At harvest time, when cannabis is abundant, you can stuff jars with fan leaves, sugar leaves, and buds (sometimes spicing it up with fresh chilies, basil, cilantro, or oregano), cover the plant material with Organic Virgin Olive Oil, and let nature do its work.
I like to infuse or ripen the oil in direct or sunlight for a couple weeks and then will store it in my kitchen cabinet. Throughout the year, long past harvest, I can pull out the oil to sauté eggplant, stir fry whatever the garden’s providing, or garnish stews.
Sometimes, I have been known to eat a tiny spoonful, outside of any recipe, when in the mood for a straight shot of herbal yum.
Oil made from fan leaves will have much less THC than oil made from sugar leaves, and oil made from flowers will be strong. With an abundance of whole plant at your fingertips and good storage space, you can create a line of oils ranging in potency to use throughout the year.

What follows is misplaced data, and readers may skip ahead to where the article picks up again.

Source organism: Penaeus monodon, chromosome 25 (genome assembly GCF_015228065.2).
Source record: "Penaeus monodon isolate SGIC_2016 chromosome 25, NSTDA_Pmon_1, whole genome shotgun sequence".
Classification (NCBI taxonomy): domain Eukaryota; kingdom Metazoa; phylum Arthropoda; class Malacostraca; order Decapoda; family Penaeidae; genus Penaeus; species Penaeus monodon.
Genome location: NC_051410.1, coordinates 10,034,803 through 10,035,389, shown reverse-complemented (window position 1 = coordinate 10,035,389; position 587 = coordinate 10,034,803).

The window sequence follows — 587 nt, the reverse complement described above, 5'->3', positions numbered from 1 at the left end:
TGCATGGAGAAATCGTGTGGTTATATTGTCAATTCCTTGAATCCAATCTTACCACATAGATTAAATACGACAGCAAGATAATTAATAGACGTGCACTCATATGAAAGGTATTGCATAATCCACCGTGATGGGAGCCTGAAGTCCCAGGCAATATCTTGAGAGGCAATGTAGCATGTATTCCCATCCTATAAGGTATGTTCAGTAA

Makes 1 cup
2 cups fresh cannabis fan leaf, sugar leaf, or flower, coarsely chopped
1 1/4 cups extra-virgin olive oil
Fine mesh strainer
Airtight glass jar
Loosely pack cannabis in a clean pint jar, leaving about an inch of space at the top.
Add enough oil to cover (still leaving an inch of space).
Using a butter knife, gently press down on the herbs to eliminate any air pockets.
Put cap on jar and a label that includes contents, date prepared, and approximate date oil will be ready (2 to 6 weeks from preparation date).
Place jar on a small plate and set on a windowsill with what kind of light? Direct or diffused, both will work.
After 2 weeks, taste oil. To make it stronger, let it continue to steep. From now until it’s at the level you want it to be, check it once a week.
When oil is ready, line a fine mesh strainer with cheesecloth and place over a bowl, wide-mouth jar, or measuring cup. Twist herbs with cheesecloth, squeezing out every last drop of oil.
Transfer oil to a clean clear or dark bottle or jar with a lid or cork. Label with the type of oil and date. Store in a cool dry place for up to a year.
Excerpted from The Cannabis Kitchen Cookbook by Robyn Griggs Lawrence (Skyhorse Publishing, 2015)
Photo by Povy Kendall Atchison